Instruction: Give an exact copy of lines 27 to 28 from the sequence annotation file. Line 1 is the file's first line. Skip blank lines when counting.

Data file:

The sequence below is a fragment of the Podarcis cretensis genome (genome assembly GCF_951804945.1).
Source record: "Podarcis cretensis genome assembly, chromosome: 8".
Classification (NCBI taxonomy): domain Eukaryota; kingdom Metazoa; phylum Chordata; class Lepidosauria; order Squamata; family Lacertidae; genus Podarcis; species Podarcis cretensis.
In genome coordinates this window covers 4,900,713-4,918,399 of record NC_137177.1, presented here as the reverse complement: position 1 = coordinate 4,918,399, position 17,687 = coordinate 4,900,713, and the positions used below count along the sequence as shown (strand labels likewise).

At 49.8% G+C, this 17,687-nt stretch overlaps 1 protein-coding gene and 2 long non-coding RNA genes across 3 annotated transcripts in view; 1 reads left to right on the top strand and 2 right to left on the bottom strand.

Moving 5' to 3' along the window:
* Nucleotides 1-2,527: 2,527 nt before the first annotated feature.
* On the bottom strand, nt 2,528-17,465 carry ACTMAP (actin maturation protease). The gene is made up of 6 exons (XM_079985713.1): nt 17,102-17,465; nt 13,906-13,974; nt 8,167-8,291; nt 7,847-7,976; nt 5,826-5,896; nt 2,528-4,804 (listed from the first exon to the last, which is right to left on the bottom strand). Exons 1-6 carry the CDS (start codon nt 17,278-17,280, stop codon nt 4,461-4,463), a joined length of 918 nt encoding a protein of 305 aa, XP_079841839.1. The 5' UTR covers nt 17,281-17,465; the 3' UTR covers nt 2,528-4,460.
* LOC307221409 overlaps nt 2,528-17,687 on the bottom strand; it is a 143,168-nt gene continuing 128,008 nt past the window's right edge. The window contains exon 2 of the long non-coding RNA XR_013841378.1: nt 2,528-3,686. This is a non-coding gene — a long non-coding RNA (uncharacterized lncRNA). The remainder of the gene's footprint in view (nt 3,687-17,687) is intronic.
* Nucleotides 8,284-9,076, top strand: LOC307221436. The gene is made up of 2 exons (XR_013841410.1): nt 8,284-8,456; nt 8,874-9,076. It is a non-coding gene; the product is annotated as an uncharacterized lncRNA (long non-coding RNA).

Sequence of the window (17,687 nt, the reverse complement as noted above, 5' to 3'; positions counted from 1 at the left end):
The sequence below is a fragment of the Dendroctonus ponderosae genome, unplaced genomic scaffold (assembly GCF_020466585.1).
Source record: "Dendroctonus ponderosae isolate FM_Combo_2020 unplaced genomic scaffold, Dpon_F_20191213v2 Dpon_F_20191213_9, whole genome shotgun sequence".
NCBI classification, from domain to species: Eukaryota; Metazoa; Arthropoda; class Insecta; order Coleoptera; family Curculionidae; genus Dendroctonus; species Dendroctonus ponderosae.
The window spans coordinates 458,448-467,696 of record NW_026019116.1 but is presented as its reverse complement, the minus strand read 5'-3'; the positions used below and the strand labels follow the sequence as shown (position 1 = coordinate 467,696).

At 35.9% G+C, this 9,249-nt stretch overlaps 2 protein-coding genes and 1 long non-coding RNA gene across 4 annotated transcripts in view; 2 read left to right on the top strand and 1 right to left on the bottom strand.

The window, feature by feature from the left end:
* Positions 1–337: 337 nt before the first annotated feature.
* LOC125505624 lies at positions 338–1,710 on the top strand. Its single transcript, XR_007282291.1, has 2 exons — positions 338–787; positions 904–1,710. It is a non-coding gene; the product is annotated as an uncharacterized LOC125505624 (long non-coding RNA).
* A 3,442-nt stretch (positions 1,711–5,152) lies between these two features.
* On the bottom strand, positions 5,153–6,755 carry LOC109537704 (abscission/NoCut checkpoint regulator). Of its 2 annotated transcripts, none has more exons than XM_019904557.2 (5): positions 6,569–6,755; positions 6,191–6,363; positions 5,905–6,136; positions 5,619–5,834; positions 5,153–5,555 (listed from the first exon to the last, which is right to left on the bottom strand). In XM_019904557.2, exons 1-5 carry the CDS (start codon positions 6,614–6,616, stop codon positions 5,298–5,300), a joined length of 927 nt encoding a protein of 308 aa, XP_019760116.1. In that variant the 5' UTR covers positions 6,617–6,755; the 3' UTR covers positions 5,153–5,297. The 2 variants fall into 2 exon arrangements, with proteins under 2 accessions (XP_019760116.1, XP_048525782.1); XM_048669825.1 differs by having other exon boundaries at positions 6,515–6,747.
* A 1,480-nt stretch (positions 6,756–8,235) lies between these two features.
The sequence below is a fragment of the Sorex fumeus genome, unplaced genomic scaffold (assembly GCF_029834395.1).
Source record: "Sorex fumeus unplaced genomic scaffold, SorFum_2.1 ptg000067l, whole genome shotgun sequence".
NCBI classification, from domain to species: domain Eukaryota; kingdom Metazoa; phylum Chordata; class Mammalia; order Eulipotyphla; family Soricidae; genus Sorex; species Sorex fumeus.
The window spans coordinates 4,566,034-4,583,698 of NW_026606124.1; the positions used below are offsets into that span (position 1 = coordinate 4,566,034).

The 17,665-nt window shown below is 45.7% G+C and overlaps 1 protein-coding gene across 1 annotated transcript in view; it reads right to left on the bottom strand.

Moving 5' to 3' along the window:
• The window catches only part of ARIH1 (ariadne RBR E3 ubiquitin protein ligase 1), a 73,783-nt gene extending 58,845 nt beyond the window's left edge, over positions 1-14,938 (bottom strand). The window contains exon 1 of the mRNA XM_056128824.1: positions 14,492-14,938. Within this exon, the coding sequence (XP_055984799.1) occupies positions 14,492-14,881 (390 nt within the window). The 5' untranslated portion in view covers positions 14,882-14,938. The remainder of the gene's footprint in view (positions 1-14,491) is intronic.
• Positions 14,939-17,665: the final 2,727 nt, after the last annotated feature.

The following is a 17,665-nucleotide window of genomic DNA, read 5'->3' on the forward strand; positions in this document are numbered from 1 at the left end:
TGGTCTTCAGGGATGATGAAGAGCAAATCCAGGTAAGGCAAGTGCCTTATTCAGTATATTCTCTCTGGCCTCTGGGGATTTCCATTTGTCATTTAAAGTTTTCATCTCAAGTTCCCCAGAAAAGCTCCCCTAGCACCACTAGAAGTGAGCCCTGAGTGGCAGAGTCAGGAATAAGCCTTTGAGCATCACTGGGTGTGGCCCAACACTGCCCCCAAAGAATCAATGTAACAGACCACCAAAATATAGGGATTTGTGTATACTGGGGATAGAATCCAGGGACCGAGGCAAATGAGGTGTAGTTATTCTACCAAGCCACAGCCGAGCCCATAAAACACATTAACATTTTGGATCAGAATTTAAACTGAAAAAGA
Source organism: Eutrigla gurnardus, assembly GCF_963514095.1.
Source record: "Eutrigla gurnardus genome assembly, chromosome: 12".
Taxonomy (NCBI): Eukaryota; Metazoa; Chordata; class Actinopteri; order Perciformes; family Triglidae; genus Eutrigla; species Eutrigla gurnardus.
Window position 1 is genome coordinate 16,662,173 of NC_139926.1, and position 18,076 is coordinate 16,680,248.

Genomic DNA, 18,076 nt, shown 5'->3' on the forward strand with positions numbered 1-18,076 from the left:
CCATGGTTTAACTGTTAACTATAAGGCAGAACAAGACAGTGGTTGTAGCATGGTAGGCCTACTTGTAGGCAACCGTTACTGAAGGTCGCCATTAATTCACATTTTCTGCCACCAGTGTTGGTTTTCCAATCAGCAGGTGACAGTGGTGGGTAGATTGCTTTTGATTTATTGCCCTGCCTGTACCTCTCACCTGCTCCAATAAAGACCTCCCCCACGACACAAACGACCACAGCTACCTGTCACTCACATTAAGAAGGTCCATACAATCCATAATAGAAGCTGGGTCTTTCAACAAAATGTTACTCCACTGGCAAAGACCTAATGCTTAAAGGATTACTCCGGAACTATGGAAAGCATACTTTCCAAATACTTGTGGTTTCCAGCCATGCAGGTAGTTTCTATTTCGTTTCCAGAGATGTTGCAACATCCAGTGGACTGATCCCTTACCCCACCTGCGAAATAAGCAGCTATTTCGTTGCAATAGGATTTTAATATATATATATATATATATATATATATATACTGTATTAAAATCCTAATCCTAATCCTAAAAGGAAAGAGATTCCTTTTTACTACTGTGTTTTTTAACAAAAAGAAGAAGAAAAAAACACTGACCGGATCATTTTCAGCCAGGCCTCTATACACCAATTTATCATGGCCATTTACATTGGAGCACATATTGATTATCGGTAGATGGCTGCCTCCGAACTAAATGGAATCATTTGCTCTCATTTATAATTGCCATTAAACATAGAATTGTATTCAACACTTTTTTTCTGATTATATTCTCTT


The 17,665-nt window shown below is 45.7% G+C and overlaps 1 protein-coding gene across 1 annotated transcript in view; it reads right to left on the bottom strand.

Moving 5' to 3' along the window: